"This is about the players and them saying and doing the right things. What game number are we at right now? Sixty? Game 60 has little to do with coaches. We're just kind of stepping and getting out of the way and letting these guys play."
-- Todd Richards, Feb. 22, after the Wild rose to fifth in the West
Over the past month, over this seven-game winless streak, after the 8-1 calamity of a loss on home ice to Montreal, that statement by Wild coach Todd Richards reverberates.
After "letting these guys play," the Wild is 3-9-2, has fallen six spots in the standings (to 11th in the Western Conference) and will miss the playoffs for the third consecutive year. Richards has presided over the past two seasons, and this very well may be his last.
There are a lot of factors for the team's demise. For one, many of Richards' players have stopped scoring and are defending erratically.
But for 2 1/2 months, Richards was masterful. Yes, the Wild got great goaltending and was defending impressively, thus masking its offensive deficiencies. But Richards also seemed to push all the right buttons.
That is no longer true. In two weeks, owner Craig Leipold and General Manager Chuck Fletcher will judge the end result.
Perhaps, if the Wild had missed the playoffs by a point or two after fighting to the bitter end, the team could convince its fan base that the seven losses in 11 games (4-5-2) during Mikko Koivu's injury did the Wild in.
But the wheels have come off. The Wild has suffered ugly home losses all season (not only on this homestand), making it difficult to spin anything to fans other than change.
Fletcher's job is safe. He inherited bad contracts and a barren farm system when he was hired two years ago; he will be allowed to execute a plan.
But Richards likely won't be afforded that luxury.
"I knew this coming in when I took the job," Richards said. "Are there some things that I would change? Maybe. That's all in hindsight. For the most part, I'm comfortable and happy with the job I've done. It's not the results I want, by any means. It's not the way I want the team playing, by any means.
"But the opinions, the [hot seat], it goes with the job."
A disappointed Richards has tossed and turned a lot lately. "You replay things in your head -- games and situations and where did it start to take its downward fall," Richards said."
In front of the cameras and on the ice in practice, Richards hasn't flipped his lid.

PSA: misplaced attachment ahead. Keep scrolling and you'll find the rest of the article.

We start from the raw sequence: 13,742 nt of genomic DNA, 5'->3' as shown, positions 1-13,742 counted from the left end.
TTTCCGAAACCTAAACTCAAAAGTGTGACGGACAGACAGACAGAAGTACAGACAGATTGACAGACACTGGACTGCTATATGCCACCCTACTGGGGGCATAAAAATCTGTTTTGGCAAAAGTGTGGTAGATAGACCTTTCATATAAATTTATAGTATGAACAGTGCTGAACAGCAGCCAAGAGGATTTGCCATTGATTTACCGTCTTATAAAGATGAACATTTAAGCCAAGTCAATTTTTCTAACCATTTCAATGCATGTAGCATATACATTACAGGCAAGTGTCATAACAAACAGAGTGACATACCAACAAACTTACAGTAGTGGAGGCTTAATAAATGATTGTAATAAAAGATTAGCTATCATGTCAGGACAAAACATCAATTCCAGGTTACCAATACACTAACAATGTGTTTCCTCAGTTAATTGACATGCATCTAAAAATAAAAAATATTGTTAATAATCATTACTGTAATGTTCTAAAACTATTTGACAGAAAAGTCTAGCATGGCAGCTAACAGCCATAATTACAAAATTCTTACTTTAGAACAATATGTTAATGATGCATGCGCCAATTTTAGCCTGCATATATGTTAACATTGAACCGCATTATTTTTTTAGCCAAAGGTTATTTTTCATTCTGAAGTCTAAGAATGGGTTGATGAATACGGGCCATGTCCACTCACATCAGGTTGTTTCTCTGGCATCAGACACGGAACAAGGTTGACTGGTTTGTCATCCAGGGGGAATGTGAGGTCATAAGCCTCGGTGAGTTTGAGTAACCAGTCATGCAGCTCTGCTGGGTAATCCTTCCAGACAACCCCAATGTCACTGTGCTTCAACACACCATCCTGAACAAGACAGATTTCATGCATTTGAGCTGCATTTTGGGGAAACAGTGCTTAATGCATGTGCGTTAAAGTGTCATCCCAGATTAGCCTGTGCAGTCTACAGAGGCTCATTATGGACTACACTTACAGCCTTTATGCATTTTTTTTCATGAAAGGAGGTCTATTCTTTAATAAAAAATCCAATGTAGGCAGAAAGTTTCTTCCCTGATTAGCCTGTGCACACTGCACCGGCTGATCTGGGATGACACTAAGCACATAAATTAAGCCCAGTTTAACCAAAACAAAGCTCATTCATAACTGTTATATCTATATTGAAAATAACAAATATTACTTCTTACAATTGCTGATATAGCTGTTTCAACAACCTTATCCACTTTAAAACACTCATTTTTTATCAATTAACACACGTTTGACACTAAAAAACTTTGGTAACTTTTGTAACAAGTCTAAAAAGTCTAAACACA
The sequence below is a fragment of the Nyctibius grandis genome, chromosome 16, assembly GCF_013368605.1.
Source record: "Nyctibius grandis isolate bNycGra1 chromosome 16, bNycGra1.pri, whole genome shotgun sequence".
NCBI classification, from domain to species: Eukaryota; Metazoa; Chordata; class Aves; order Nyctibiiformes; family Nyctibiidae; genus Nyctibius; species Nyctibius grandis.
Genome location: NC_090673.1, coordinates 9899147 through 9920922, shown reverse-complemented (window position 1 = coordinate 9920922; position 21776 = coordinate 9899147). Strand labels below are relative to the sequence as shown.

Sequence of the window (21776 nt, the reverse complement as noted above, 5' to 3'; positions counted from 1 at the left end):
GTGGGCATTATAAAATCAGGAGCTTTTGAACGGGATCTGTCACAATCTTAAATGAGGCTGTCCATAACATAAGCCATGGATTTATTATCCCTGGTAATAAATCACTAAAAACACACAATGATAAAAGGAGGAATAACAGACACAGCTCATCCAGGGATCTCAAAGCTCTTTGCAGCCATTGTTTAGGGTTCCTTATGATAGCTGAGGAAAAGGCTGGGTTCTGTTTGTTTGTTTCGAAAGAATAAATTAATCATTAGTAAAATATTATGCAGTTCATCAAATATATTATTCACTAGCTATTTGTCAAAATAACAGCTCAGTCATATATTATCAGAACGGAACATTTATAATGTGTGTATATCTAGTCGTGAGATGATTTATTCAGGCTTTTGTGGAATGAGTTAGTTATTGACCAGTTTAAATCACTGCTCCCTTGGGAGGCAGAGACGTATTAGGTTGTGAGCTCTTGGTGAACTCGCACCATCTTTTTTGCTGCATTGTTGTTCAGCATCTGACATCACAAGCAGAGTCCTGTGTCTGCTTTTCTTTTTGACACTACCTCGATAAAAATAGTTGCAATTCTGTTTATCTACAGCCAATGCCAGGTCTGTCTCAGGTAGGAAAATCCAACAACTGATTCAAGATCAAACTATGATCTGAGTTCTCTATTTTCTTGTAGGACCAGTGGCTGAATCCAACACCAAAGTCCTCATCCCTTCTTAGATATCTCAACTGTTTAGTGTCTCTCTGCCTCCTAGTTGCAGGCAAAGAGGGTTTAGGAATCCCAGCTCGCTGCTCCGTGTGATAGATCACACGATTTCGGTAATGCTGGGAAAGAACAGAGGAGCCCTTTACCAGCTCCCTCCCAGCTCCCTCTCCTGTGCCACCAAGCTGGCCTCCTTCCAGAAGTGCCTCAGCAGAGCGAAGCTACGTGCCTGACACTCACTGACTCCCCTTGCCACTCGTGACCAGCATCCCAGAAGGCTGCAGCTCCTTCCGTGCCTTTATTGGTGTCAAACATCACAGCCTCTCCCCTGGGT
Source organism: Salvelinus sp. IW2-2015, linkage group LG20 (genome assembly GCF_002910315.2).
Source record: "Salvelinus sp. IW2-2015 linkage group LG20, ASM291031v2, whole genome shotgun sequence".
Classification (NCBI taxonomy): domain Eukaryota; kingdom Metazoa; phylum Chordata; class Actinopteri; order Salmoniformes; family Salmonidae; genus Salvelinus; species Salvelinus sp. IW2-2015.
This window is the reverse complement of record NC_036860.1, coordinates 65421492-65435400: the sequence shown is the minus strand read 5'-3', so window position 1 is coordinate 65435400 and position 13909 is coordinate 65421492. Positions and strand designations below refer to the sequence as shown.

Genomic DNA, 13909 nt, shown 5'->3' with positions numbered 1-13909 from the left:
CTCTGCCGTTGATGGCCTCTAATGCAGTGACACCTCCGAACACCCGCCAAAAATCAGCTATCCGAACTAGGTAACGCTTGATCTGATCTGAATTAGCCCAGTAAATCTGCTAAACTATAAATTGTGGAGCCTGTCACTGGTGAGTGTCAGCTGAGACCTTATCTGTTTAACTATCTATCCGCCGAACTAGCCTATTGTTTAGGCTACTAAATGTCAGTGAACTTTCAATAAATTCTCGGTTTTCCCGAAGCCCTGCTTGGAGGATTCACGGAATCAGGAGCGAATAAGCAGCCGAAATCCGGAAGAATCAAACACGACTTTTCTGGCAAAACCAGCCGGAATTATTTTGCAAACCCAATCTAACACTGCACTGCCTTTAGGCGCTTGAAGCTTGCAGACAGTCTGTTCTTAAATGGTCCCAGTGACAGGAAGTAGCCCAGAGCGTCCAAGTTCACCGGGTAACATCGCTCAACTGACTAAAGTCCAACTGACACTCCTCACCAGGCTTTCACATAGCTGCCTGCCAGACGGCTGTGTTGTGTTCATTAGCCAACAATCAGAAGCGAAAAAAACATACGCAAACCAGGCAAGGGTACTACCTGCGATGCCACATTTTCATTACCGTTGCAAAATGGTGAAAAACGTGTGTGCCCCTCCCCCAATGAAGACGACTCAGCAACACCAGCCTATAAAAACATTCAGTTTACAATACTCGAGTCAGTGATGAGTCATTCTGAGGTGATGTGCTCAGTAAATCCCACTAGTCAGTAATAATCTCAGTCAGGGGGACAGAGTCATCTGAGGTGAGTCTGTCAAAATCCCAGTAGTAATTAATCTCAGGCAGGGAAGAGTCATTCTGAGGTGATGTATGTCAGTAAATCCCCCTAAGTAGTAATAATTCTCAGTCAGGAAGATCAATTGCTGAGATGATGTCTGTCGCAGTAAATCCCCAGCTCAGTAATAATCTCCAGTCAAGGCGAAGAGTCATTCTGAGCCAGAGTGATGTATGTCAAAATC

Most coaches would. After Sunday's seven-goal loss to the Canadiens, Richards talked about the Wild's "execution" being horrible but reiterated his trust in the group.
In contrast, Atlanta coach Craig Ramsay, after an 8-2 loss to the Islanders this week, said the Thrashers "collapsed" and "panicked" and showed a "complete unwillingness to try to block a shot." Heck, Nashville coach Barry Trotz shredded his playoff-bound team after a fifth straight win Thursday.
"You don't hear me behind closed doors, so it's a little bit different there," Richards said. "But I also think when you're at Game 65 or 60, there's certain things that a coach can do, but the players have all the power.
"They're sick of listening to me talk, and I've yelled at them enough. They know what's expected. It comes down to playing for each other and holding each other accountable."
The big reason Richards' job is in jeopardy goes beyond whether he's a good coach. Leipold and Fletcher are in a pickle.
Leipold has paid close to $60 million in NHL payroll alone, and his team has missed the playoffs two years in a row. He has an unsettled fan base at a time when he's asking those folks to plop down thousands of dollars for next year's season tickets.
And Fletcher doesn't have a lot of salary-cap room to play with. The Wild already has committed close to $50 million in player salaries next season.
Fletcher can't promise that prospects such as Mikael Granlund, Johan Larsson or Casey Wellman will be ready to make an impact next season. And even though he might try to trade Brent Burns for an impact forward and deal others in an attempt to free cap space, Fletcher can't guarantee anything will happen.
The only way the Wild can convince fans that next season won't be more of the same is to fire Richards.
Unfair? Maybe, maybe not. But that's the harsh reality of pro sports.
Michael Russo • firstname.lastname@example.org